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Cookbook | Recipes | Ingredients | Vegetables

Cassava (also known as manioc or yuca root - not to be confused with the yucca plant) is a white, starchy tropical vegetable. It is widely grown and consumed in Africa, Asia, Latin America, and the Caribbean. In many countries, cassava is a dietary staple usually eaten boiled, steamed, fermented, and in flour form as thickeners or additional ingredients for noodles, cakes, and pastries.

Cassava has made a home growing in Florida since the late 1800s. Cassava is a bushy perennial that can grow as tall as 8 feet. The white interior of cassava is firmer than potatoes and has high starch content. Fresh cassava has thick, dark brown skin that resembles a tree's bark, and is available year round. Look for firm blemish free tubers. Store whole cassava as you would potatoes, in a cool, dark, dry place for up to one week. Peeled cassava covered with water and refrigerated or wrapped tightly and frozen for several months.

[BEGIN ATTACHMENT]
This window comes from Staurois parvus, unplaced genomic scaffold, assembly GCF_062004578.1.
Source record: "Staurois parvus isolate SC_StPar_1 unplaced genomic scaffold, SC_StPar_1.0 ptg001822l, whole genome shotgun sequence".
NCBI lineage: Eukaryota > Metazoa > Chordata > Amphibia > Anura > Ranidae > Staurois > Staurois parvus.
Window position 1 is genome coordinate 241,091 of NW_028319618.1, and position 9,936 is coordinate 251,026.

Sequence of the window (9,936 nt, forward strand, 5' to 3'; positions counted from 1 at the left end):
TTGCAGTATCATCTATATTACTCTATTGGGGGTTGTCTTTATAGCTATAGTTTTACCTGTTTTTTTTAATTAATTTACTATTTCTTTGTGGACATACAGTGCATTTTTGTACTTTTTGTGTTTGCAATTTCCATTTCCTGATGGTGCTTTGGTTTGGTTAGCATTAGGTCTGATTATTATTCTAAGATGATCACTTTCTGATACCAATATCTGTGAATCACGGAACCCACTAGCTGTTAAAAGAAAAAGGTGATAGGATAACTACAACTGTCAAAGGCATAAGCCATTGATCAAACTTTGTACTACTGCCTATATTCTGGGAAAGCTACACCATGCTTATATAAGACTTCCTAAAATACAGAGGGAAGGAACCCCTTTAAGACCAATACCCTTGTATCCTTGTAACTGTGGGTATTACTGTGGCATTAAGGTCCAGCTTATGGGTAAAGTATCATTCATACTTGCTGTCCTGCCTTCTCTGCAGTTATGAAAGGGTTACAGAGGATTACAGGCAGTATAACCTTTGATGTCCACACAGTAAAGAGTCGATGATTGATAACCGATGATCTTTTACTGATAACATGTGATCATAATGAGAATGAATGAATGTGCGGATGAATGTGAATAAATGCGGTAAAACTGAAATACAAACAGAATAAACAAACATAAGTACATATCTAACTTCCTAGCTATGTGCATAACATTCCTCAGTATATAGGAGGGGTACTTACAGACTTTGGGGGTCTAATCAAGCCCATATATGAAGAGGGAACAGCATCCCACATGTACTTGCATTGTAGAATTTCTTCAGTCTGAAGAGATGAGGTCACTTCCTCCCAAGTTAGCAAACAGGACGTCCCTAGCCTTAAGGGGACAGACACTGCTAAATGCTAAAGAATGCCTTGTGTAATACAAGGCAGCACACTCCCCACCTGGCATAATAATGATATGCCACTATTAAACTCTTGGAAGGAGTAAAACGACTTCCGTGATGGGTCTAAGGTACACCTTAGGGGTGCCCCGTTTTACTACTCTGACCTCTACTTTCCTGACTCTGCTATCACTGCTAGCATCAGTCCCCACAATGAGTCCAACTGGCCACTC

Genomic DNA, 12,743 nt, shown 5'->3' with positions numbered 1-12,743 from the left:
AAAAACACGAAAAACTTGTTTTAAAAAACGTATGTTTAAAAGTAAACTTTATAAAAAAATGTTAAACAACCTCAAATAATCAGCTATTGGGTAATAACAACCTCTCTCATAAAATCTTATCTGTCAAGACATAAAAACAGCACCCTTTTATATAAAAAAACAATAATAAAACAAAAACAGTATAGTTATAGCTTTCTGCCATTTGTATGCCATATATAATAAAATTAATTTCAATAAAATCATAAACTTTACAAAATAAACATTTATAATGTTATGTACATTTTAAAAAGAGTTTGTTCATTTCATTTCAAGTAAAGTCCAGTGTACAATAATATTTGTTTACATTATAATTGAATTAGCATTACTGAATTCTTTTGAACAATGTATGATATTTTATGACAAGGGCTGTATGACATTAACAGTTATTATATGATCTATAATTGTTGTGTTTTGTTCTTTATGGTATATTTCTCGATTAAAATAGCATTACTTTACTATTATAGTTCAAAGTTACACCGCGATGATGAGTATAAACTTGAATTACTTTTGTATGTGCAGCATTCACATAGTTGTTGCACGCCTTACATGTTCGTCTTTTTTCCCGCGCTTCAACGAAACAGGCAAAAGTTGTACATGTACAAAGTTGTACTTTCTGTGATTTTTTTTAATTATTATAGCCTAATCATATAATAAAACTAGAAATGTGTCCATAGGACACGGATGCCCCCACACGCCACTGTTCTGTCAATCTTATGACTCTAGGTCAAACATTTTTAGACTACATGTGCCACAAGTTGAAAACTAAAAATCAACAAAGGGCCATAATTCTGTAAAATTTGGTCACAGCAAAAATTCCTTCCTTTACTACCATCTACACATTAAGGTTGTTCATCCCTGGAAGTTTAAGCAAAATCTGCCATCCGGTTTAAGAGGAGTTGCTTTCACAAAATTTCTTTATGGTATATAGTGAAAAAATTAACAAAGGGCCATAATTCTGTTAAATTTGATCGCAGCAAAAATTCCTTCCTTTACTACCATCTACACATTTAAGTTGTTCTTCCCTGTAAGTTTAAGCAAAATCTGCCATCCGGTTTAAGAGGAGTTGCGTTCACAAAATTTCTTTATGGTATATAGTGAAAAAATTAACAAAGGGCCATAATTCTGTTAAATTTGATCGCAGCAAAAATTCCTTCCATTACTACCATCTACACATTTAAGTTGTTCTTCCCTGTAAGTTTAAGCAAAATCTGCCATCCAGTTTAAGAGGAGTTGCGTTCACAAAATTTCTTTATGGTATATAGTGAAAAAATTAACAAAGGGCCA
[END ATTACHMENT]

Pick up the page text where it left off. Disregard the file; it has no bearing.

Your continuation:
Cassava can easily be substituted for potatoes in soups and stews and it contains a high amount of vitamin C and carbohydrates. It is also a good source of dietary fiber and contains approximately 120 calories per cup.

Unrefined flour made from the cassava root is popular in the Americas, where it is known as manioc flour, harina de mandioca or harina de yuca. Refined flour from the cassava root is called tapioca starch, or sometimes tapioca flour.

Indonesian cuisine has some traditional ferments of cassava called peuyeum and tapai (or tape).